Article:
03 Apr 2020
Posted in Medical Devices
Rapid diagnostic tests to greatly increase testing capacity for diagnosing COVID-19
There is a current worldwide lack of testing capacity for the novel coronavirus (COVID-19) outbreak. The frontline response for diagnosing COVID-19 has been polymerase chain reaction (PCR) testing. Although PCR is the go-to test for diagnosing an infectious agent, the test protocol is complex and expensive as it is mainly suited to large, centralized diagnostic laboratories, and tests typically take four to six hours to complete, says GlobalData, a leading data and analytics company.
The solution to a paucity of testing is rapid point-of-care (POC) tests, which will accelerate clinical decision-making and take some of the workload off centralized test laboratories. The Foundation for Innovative New Diagnostics (FIND), a Geneva-based not-for-profit that supports the development and delivery of diagnostics to low-income countries, is aiding the development effort, and has already received 220 manufacturer submissions.
Dara Lo, Medical Devices Analyst at GlobalData, comments: “While immunoassays are less accurate than PCR and take longer to develop, they are easy to use and can deliver results in under 20 minutes. The speed and versatility of immunoassays make them invaluable tests and efforts to produce them on a massive scale are beginning to ramp up.”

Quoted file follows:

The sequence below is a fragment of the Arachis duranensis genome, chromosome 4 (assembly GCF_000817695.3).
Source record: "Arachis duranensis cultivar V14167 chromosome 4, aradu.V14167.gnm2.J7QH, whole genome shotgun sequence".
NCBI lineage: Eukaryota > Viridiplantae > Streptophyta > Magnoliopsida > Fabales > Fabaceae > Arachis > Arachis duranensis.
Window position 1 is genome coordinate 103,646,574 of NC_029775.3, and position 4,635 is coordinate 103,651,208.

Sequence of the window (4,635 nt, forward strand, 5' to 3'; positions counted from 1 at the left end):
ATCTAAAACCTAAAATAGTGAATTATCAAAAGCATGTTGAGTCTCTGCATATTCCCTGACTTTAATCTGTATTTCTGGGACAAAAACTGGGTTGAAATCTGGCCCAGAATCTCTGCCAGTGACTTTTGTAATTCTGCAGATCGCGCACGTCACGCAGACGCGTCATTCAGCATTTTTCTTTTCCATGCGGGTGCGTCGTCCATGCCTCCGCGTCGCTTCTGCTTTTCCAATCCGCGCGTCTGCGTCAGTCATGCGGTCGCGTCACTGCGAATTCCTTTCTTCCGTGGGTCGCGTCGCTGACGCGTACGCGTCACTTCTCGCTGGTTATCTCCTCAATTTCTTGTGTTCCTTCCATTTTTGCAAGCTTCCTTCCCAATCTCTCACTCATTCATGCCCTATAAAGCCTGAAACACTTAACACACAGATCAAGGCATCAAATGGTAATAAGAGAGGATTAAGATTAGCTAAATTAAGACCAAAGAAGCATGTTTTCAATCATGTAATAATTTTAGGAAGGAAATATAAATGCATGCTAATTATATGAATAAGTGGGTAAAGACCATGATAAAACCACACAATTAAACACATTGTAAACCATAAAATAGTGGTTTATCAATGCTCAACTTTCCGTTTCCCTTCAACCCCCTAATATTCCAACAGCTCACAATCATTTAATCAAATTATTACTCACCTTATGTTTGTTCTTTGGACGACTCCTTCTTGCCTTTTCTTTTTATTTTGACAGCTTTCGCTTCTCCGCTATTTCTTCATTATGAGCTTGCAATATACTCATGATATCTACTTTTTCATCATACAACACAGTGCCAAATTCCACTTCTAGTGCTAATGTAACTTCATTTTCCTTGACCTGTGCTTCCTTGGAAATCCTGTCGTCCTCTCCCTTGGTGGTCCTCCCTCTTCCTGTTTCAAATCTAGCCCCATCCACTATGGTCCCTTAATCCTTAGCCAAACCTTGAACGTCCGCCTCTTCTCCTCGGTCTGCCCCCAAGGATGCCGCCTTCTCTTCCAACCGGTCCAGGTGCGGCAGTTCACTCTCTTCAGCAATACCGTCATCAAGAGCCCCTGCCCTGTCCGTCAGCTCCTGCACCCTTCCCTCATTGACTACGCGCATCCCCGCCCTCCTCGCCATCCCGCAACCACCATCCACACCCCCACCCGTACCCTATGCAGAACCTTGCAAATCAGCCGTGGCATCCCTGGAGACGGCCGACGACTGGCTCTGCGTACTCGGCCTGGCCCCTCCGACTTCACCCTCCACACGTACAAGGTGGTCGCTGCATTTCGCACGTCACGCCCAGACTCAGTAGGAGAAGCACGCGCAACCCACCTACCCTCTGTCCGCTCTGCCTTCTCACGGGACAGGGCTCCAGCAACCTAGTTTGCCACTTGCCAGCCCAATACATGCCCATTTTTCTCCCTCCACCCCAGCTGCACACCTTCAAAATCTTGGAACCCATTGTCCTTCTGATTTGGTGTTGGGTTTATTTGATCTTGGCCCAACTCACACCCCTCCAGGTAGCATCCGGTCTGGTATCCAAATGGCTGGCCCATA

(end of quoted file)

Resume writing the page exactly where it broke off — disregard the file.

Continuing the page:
The Food and Drug Administration (FDA) recently outlined four pathways for COVID-19 tests, which will greatly increase testing capacity. The pathway for commercial manufacturers of COVID-19 tests allows the manufacturer to launch its test and platform as soon as it is validated, notify the FDA and submit an emergency use authorization application within 15 days. This pathway applies to molecular, antigen and antibody tests that can be used in clinical labs and at the point-of-care. This pathway, however, does not apply to tests intended to be used in the home.
Lo concludes: “Developers of rapid tests continue to gain traction, with these tests making up more than half of the products in the development pipeline and over 30% of currently marketed in vitro diagnostic tests. GenMark Diagnostics and Mesa Biotech are the first to bring a POC test to the US market, but Chembio has their dual system in the wings, offering a powerful tool suitable for the physician office. Cepheid and Biofire Diagnostics are likely to grab a share of the small lab market as well, as their tests become available.”